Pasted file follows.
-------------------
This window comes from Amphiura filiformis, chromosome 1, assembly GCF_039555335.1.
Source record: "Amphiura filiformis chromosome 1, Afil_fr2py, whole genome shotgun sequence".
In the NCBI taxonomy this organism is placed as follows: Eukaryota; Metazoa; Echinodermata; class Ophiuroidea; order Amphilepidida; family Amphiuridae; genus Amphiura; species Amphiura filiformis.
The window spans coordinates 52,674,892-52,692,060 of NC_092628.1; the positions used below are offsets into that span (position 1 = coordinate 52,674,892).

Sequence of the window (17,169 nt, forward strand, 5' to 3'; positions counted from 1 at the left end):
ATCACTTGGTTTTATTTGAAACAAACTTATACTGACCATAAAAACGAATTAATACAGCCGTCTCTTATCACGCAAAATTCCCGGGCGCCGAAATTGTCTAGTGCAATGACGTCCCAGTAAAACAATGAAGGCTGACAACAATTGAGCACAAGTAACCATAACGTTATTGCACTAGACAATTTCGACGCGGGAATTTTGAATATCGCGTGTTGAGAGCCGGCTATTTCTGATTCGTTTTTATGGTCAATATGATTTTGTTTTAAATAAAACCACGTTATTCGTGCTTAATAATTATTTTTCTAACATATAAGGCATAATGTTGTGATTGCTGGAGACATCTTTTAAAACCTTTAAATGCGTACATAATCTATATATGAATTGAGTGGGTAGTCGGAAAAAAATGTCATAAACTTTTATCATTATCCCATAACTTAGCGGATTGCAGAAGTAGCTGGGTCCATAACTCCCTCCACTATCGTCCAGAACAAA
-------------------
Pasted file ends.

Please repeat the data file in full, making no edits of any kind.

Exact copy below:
This window comes from Amphiura filiformis, chromosome 1, assembly GCF_039555335.1.
Source record: "Amphiura filiformis chromosome 1, Afil_fr2py, whole genome shotgun sequence".
In the NCBI taxonomy this organism is placed as follows: Eukaryota; Metazoa; Echinodermata; class Ophiuroidea; order Amphilepidida; family Amphiuridae; genus Amphiura; species Amphiura filiformis.
The window spans coordinates 52,674,892-52,692,060 of NC_092628.1; the positions used below are offsets into that span (position 1 = coordinate 52,674,892).

Sequence of the window (17,169 nt, forward strand, 5' to 3'; positions counted from 1 at the left end):
ATCACTTGGTTTTATTTGAAACAAACTTATACTGACCATAAAAACGAATTAATACAGCCGTCTCTTATCACGCAAAATTCCCGGGCGCCGAAATTGTCTAGTGCAATGACGTCCCAGTAAAACAATGAAGGCTGACAACAATTGAGCACAAGTAACCATAACGTTATTGCACTAGACAATTTCGACGCGGGAATTTTGAATATCGCGTGTTGAGAGCCGGCTATTTCTGATTCGTTTTTATGGTCAATATGATTTTGTTTTAAATAAAACCACGTTATTCGTGCTTAATAATTATTTTTCTAACATATAAGGCATAATGTTGTGATTGCTGGAGACATCTTTTAAAACCTTTAAATGCGTACATAATCTATATATGAATTGAGTGGGTAGTCGGAAAAAAATGTCATAAACTTTTATCATTATCCCATAACTTAGCGGATTGCAGAAGTAGCTGGGTCCATAACTCCCTCCACTATCGTCCAGAACAAA